Some Youtube Favs.

(I thought I would do a fun post today, something not so serious, but related to education and technology. I stole this idea from my friend, Lisa Meade, Corinth Middle School principal.  Have to give her credit!)
It is the age of technology and YouTube has dominated much of our kids lives, no less maybe with some of ours.  Streaming videos, whether on AppleTV, YouTube, Vimeo, Netflix, Hulu, or can be even cheaper than paying that cable or satellite bill.  Even some network stations stream their series, FREE, on their website.  Sometimes I wonder why I spend so much money on Dish Network.  (I love the movies though!)
Anyway, I digress.  One of the neat things about YouTube is that you can share them and favorite them.  Also, you can use some of these videos to help instruction, like Khan Academy, or what would be even more powerful, if you flip your lessons.  Better yet, how about getting our kids to make some videos.  Yes, we need to monitor, but how powerful would that be for our kids.
Anyway, the purpose of this is to share my favorites on YouTube.  They are appropriate and share a glimpse into what influences me.  Some are related to school, some funny, some inspiring.  You can check some of my favorites here.  What are some of your favs?  Have a great week!
Other News
  • Bus Duty for Feb 24-Mar 7 Team 2:  Mindy Backus, Pam Mahay, Denise Croasdiale.  Upcoming bus duty:  Mar 10 – Mar 21:  Team 3:  Jessica Serviss, Teresa Kiechle
  • Our Staff Meeting is tomorrow, March 3rd @ 2:45pm in room 31
  • Thanks to folks who helped out at our AR Night and Hoe Down.  Both events were awesome!
  • Congrats to our OotM Teams.  We did well this weekend.  Thanks Steph for organizing it!
  • In speaking with Donna, we will probably cancel the Tech Meeting scheduled this week.  Look for notification.
  • I will be starting up walk through’s again, especially at the 3-5 level and finishing focusing on staff that will be involved with NYS testing first.
  • 3-5 teachers involved with NYS Testing and for all, April 1st, 2nd and 3rd are the first testing dates for ELA.  Math is April 30th, May 1st and May 2nd. Teacher directions have been placed in your mailboxes.  Please review this and highlight things you need to know to prepare your room.  For everyone, please highlight these dates as we will be busy administering the test and special schedules may be swapped.  More information to follow!
Things in the Blogsphere
Things in the Twittersphere
  • What are the five things you are grateful for?  Make a list daily.  It does wonders!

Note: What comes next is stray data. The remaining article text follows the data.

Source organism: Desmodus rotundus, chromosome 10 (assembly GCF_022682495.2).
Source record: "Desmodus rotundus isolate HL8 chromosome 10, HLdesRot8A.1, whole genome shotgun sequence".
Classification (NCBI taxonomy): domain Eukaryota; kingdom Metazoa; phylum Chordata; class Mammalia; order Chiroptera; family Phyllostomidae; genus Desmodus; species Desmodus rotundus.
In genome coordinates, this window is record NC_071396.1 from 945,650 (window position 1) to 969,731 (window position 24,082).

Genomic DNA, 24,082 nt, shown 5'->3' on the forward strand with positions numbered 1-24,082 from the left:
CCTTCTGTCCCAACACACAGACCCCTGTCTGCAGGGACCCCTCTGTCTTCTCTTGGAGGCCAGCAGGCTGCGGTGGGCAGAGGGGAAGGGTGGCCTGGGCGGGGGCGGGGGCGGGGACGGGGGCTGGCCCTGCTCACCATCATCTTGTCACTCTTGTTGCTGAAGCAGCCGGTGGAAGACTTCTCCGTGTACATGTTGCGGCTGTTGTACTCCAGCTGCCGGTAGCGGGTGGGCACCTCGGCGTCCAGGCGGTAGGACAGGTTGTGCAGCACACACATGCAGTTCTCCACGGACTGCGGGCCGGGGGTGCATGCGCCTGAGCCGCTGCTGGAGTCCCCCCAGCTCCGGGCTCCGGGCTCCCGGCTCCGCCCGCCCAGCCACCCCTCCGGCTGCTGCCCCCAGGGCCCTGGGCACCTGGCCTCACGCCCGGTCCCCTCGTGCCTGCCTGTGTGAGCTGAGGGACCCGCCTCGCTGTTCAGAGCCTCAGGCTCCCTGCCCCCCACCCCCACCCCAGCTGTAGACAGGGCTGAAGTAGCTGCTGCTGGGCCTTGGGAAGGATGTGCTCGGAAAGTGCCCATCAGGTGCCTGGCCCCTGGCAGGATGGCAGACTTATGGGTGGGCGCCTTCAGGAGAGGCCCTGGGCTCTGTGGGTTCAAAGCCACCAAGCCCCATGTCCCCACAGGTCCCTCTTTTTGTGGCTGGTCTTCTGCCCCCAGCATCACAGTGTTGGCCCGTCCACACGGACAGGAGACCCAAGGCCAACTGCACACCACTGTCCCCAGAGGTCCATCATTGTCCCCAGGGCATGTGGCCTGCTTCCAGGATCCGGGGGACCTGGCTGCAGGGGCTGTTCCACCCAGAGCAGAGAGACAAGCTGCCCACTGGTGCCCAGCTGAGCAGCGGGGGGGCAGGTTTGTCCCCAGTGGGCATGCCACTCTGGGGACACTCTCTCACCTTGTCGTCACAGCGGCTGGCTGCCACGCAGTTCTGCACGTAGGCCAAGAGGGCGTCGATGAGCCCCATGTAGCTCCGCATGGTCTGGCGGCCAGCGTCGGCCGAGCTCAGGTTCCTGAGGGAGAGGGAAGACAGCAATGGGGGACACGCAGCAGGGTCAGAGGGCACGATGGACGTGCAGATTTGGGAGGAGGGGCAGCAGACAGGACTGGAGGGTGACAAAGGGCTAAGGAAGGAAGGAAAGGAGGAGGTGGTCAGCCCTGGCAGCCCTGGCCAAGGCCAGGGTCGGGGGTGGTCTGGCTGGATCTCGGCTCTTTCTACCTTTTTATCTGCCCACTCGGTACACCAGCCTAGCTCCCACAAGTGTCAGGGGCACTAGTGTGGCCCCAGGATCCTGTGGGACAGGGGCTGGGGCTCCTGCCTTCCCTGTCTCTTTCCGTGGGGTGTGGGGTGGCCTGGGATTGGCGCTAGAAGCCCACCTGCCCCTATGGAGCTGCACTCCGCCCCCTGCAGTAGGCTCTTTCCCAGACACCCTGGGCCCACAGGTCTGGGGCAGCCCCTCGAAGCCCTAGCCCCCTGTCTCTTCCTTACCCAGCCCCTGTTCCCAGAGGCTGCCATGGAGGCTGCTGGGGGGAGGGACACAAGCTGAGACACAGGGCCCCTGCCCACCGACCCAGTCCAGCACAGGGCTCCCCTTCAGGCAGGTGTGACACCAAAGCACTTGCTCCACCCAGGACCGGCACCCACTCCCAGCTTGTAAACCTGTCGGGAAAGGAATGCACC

• Be the change agent for kids!  Be a champion for kids.  Every kid deserves a champion!
Other Items of Interest
imageTake the “Education Roadtripofpublic opinion about education across the country. Opinions about different topics are reported, including the Common Core. Interestingly, 66% of Americans strongly support uniform standards but just 31% report supporting the Common Core. Maybe we need to communicate with the 58% surveyed who said that they didn’t know what the Common Core was!

SED has updated the diploma requirements pamphlet to reflect the change to the Regents with Advanced Designation Diploma.

Hold your horses! Many textbooks are still not Common Core-aligned. A studyof ”new” textbooks indicates that they aren’t “new” after all.

SED has updated the math “double-testing” memorandum now that it has been approved.

A different memo explains the impact of the Regents changes to Common Core implementation. There aren’t many.

Google news is back – and it’s easier to use. Students can check out primary source materials throughout the world and much of recorded (newspaper printed) history.

A recently completed meta-analysis suggests that girls do not do better in single-sex schools or classes. Single-sex classrooms do not impact math, science, or self-esteem according to the researchers.

Here are developmentally appropriate versions of presentation rubrics. They are even aligned to the Common Core ELA Standards. It is said that in a New Tech High School students will present at least 100 times. How often do students present in your school? Do we provide them with adequate opportunity and feedback to get good at it?
A good project depends on an authentic audience. Here are some things to think about.

Better standardized test scores does not translate to better cognitive ability. While these two ideas are correlated, the relationship is one-sided: cognitive skills impact standardized tests but not the other way around.

Here’s a quick primer about Higher Order Thinking Skills (HOTS).

This review of literature about class sizes concludes that class size does make a difference.


These tips can help with the flipped classroom. Yes, the video is important, but what goes on in class is more important.

An upcoming [free] webinar will address the relationship between physical activity at school and academic achievement. It’s March 20th at 9a.

A Touch of Humor






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